One of the most understated accomplishments of Leicester City’s off-season is their continued success in retaining their star players like Mahrez, Vardy and Schmeichel. However, Mahrez has stated his intent of leaving the club, following two rejected bids from Italian Serie A side AS Roma. For now, the core of the 2015/16 title-winning team remains intact going into yet another season. Hopefully this will allow the Foxes to get off to a good start this season.
A Clean Slate
Leicester enter the upcoming season with a clean slate. With no Champions League and no title defence, the Leicester City that we see this season will be the best indication of what the next few years hold in store for the team. Can they have a successful domestic-focused campaign and establish themselves as a stalwart mid-table Premier League team? Or will they once again show inconsistency that keeps them fluttering around the relegation zone for much of the season? This season will be the best answer to these long-term questions.
What should help domestic league success is the lack of Champions League matches to have to worry about. Leicester should be able to focus primarily on league success. Therefore, I expect that the team will finish higher up the table than last year.
The Foxes have addressed several needs for this upcoming season, particularly in the midfield with the signing of Vicente Iborra. They have also shown a willingness to spend and bring in promising young talent like Kelechi Iheanacho and Harry Maguire. Many of these signings have gone under the radar with the madness that big European clubs and English clubs have cast over this summer transfer window.
A Telling Stretch of Games
As with any season, the tone is set at the beginning of the campaign. In Leicester’s first 6 Premier League matches, they face 4 teams in the top 6 of last year’s table, starting with their opening game away at Arsenal. The Foxes face Brighton at home and then Manchester United away in their third game. They then face defending champions Chelsea at King Power Stadium and then other Premier League newcomers Huddersfield away before wrapping up their sixth match against Liverpool at Home.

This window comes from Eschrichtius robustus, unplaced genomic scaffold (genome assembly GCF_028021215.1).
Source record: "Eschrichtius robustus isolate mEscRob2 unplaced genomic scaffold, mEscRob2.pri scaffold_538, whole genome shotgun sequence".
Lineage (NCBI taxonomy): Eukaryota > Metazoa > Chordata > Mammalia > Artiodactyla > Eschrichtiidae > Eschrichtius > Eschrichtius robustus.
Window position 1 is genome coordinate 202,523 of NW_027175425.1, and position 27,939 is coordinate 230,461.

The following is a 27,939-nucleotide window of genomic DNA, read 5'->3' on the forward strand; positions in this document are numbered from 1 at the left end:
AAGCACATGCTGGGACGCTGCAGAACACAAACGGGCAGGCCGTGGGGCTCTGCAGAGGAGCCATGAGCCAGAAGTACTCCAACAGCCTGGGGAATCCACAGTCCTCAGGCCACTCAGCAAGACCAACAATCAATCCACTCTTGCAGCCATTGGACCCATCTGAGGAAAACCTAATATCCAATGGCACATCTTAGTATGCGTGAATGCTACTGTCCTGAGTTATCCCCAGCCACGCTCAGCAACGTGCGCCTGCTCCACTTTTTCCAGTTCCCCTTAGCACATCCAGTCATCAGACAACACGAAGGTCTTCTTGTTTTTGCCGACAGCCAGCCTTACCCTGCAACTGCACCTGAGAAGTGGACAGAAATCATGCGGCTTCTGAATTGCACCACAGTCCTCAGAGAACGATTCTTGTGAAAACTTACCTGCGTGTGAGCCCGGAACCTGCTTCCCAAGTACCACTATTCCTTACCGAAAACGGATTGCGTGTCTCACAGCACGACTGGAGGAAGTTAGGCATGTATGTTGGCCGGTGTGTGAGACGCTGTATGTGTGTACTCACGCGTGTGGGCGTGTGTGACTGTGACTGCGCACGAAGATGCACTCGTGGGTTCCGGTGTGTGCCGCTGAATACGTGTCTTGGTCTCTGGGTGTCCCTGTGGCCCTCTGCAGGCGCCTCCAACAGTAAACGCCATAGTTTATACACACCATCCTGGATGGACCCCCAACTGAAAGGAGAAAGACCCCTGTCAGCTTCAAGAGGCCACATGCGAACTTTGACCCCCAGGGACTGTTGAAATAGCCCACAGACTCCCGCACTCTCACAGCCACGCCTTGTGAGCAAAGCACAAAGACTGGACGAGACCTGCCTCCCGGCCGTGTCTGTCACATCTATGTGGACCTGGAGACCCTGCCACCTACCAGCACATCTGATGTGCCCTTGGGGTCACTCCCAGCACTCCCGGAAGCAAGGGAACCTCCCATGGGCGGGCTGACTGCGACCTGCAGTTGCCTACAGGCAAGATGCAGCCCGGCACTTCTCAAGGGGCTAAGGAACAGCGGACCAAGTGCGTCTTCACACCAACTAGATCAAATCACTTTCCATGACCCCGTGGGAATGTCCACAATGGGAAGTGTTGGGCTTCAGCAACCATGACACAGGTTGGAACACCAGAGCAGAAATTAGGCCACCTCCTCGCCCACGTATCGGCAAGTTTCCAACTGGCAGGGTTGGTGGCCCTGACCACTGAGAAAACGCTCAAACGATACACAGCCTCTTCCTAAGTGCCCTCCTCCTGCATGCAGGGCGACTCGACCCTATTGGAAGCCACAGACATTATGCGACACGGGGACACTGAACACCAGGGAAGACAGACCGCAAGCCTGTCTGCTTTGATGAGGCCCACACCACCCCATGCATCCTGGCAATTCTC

This stretch will highlight several keys to Leicester’s season. The first being how the team will match up against the top teams in the league. Leicester City struggled against top competition last season, but did pull out one or two impressive results such as their 4-2 victory over Manchester City in December 2016. If Leicester can get an occasional result against a top side, they are in good shape this season. Leicester City conceded a lot of goals to top teams last season, so if their defence shows signs of improvement against these top sides, it is a good sign.
Another key to the new campaign will be the team’s ability to get results against clearly weaker competition. With two Premier League newcomers matching up against the Foxes in the first month of competition, Leicester’s ability to lock up points against this type of opponent will be a clear indication of their prospects this season. Last season, Leicester secured only 8 out of a possible 18 points against the bottom 3 teams, with losses to Sunderland and Hull included in those results. They will have to improve on that this season if they hope to challenge for a spot in the top half of the ta
I predict Leicester to finish in the top half of the table, probably ending up in about 8th or 9th position. They have done well enough this pre-season to not have regressed and their ability to focus exclusively on the Premier League this year (as they were able in 2015/16’s title season) will allow them to be more consistent and productive in the league campaign.